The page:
O Canada, land of double standards
In recent weeks, Ottawa has sounded as if its speeches were written by the Jewish Anti-Defamation League or B’nai Brith, a Canadian Jewish advocacy organization. First, during Israel’s bombing of Gaza in December and January, Junior Minister of Foreign Affairs Peter Kent said that the escalating number of Palestinian being killed was solely Hamas’ fault. Then it was Liberal Party Leader Michael Ignatieff, who on Jan. 8 also blamed Hamas for everything, as if Israel — which was killing more than 100 Palestinians for every Israeli killed in the one-sided war, and was using weapons, such as phosphorus shells, in violation of international law — did not share at least part of the blame for the bloody catastrophe or for creating the conditions that led to it.
On Feb. 3, Kent justly condemned vandalism against the Mariperez Synagogue, the main synagogue in Caracas, Venezuela, calling the “act of anti-Semitic vandalism … an assault on the freedoms that Canada and all democratic nations cherish.”
“The scourge of hate-filled bigotry must be confronted and rejected whenever and wherever it rears its ugly head. Canada denounces this act of anti-Semitism and all acts of anti-Semitism around the world,” Kent said, calling on Caracas to launch an investigation.
About fifteen people broke into the synagogue on Friday night, tying the security guards, destroying scriptures and spraying graffiti, which among others included references to former US president George W. Bush, the Star of David and the Swastika.
As a multicultural country that takes pride in its ideals of justice, Canada and its government should always, in the bluntest terms, deplore acts of hatred targeting a people for their ethnicity or religion, and in that regard Kent’s outrage was perfectly justified.
The problem, however, is that when similar acts are committed against non-Jewish religious centers, Kent and Ottawa tend to remain silent. To wit, as the Observer newspaper reported on Jan. 4, the 12 Palestinians killed — six of them children — when an Israeli missile struck the entrance to the Ibrahim al-Maqadna mosque in Beit Lahiya, Gaza.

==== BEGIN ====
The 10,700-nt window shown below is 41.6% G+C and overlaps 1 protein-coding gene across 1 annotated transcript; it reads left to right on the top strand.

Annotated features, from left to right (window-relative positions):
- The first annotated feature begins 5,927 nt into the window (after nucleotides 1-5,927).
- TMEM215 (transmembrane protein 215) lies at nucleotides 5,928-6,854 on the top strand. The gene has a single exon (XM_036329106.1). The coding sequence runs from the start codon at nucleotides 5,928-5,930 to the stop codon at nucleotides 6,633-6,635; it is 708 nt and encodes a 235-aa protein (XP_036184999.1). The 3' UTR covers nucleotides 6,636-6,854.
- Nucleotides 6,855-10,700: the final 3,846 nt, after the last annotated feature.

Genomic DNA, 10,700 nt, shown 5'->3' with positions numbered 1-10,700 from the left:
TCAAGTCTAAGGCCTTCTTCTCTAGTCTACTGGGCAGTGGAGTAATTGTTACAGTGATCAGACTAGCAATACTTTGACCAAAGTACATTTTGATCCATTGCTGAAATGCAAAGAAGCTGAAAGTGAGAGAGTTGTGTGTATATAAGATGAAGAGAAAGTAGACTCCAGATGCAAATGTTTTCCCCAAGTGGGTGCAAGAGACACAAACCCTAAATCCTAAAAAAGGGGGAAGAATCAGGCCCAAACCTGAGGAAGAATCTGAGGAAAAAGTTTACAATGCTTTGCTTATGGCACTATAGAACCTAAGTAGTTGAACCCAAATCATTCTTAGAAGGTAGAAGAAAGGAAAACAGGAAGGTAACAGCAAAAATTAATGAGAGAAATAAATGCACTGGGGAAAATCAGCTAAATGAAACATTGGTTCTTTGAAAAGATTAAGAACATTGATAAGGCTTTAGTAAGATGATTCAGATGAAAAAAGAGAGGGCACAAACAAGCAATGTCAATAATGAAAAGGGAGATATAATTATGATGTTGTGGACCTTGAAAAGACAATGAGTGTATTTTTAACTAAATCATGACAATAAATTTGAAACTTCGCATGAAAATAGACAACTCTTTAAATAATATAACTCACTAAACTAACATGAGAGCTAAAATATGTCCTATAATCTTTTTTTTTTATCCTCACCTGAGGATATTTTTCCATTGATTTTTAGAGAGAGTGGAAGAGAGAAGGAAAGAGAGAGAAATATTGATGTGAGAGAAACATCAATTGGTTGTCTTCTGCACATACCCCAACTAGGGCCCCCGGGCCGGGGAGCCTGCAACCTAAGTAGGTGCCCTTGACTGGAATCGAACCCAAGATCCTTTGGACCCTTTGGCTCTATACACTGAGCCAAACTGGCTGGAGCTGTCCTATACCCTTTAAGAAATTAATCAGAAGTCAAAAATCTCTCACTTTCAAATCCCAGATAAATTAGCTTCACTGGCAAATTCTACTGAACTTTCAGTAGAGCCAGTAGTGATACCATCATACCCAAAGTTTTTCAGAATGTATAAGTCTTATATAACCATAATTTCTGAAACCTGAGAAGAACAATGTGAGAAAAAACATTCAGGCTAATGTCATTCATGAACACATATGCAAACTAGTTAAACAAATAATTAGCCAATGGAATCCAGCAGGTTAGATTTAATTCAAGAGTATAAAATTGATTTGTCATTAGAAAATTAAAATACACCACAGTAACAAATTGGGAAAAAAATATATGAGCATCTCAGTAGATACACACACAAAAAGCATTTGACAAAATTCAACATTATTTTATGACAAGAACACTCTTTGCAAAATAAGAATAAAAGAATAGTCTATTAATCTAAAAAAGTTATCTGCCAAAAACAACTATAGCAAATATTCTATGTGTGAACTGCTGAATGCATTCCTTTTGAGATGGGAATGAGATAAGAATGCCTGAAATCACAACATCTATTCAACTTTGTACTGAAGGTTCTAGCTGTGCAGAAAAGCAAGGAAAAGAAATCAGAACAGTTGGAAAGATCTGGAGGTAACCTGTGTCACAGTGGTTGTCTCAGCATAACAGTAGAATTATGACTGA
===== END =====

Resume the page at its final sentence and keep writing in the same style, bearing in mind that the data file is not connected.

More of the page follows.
“The Israeli military has destroyed several mosques during its week-long offensive in Gaza,” the British newspaper reported at the time. In all, McClatchy Newspapers wrote on Jan. 23, Israel damaged or destroyed 23 mosques during the 22-day war.
Not once did Kent, Ignatieff or other Canadian politicians who ostensibly oppose “the scourge of hate-filled bigotry” react to the destruction of Muslim religious institutions in Gaza. In Ottawa’s political book, graffiti inside a synagogue is blasphemy that warrants strong condemnation. But when bombs and missiles, rather than spray paint, deface or altogether vaporize a mosque, all we get is silence, even when, unlike the sad incident in Caracas, people — innocents — are killed in the act.
If Canada really stood by its vaunted ideals, Kent’s comments would have read as follows: “… act of racist and discriminatory vandalism … an assault on the freedoms that Canada and all democratic nations cherish … The scourge of hate-filled bigotry must be confronted and rejected whenever and wherever it rears its ugly head. Canada denounces this act of racism and discrimination and all acts of racism and discrimination around the world.”
Perhaps this goes beyond Kent’s ability to see clearly, but deploring discrimination only when it affects a specific group while ignoring it when it concerns another is, in and of itself, racist — in this case, anti-Muslim. Surely this goes against the Canadian values of freedom and justice.